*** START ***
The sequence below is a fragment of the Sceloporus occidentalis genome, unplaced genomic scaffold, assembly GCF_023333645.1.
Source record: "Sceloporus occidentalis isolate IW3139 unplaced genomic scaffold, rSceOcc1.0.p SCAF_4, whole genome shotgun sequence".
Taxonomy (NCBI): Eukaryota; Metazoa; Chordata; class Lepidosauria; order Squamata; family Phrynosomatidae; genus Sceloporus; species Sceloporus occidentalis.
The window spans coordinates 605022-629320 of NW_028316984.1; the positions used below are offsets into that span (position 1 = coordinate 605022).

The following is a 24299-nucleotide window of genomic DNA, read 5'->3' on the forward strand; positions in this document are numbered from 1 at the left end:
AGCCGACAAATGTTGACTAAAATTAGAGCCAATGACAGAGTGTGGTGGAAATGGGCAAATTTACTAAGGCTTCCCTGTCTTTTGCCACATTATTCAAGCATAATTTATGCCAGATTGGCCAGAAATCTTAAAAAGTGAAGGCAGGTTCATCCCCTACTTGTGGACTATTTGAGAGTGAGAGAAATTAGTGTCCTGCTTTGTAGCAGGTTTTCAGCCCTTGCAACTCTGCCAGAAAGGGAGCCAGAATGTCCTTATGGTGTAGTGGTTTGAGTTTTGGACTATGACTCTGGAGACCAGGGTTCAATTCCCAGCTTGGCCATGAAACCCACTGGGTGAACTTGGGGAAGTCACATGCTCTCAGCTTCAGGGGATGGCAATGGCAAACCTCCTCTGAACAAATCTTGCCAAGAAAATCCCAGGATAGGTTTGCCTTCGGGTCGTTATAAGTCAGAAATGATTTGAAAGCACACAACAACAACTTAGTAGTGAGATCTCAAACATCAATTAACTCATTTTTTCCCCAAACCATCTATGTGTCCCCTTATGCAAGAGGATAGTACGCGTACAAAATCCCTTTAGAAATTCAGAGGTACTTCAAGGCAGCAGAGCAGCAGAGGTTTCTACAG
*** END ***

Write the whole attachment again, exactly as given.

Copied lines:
The sequence below is a fragment of the Sceloporus occidentalis genome, unplaced genomic scaffold, assembly GCF_023333645.1.
Source record: "Sceloporus occidentalis isolate IW3139 unplaced genomic scaffold, rSceOcc1.0.p SCAF_4, whole genome shotgun sequence".
Taxonomy (NCBI): Eukaryota; Metazoa; Chordata; class Lepidosauria; order Squamata; family Phrynosomatidae; genus Sceloporus; species Sceloporus occidentalis.
The window spans coordinates 605022-629320 of NW_028316984.1; the positions used below are offsets into that span (position 1 = coordinate 605022).

The following is a 24299-nucleotide window of genomic DNA, read 5'->3' on the forward strand; positions in this document are numbered from 1 at the left end:
AGCCGACAAATGTTGACTAAAATTAGAGCCAATGACAGAGTGTGGTGGAAATGGGCAAATTTACTAAGGCTTCCCTGTCTTTTGCCACATTATTCAAGCATAATTTATGCCAGATTGGCCAGAAATCTTAAAAAGTGAAGGCAGGTTCATCCCCTACTTGTGGACTATTTGAGAGTGAGAGAAATTAGTGTCCTGCTTTGTAGCAGGTTTTCAGCCCTTGCAACTCTGCCAGAAAGGGAGCCAGAATGTCCTTATGGTGTAGTGGTTTGAGTTTTGGACTATGACTCTGGAGACCAGGGTTCAATTCCCAGCTTGGCCATGAAACCCACTGGGTGAACTTGGGGAAGTCACATGCTCTCAGCTTCAGGGGATGGCAATGGCAAACCTCCTCTGAACAAATCTTGCCAAGAAAATCCCAGGATAGGTTTGCCTTCGGGTCGTTATAAGTCAGAAATGATTTGAAAGCACACAACAACAACTTAGTAGTGAGATCTCAAACATCAATTAACTCATTTTTTCCCCAAACCATCTATGTGTCCCCTTATGCAAGAGGATAGTACGCGTACAAAATCCCTTTAGAAATTCAGAGGTACTTCAAGGCAGCAGAGCAGCAGAGGTTTCTACAG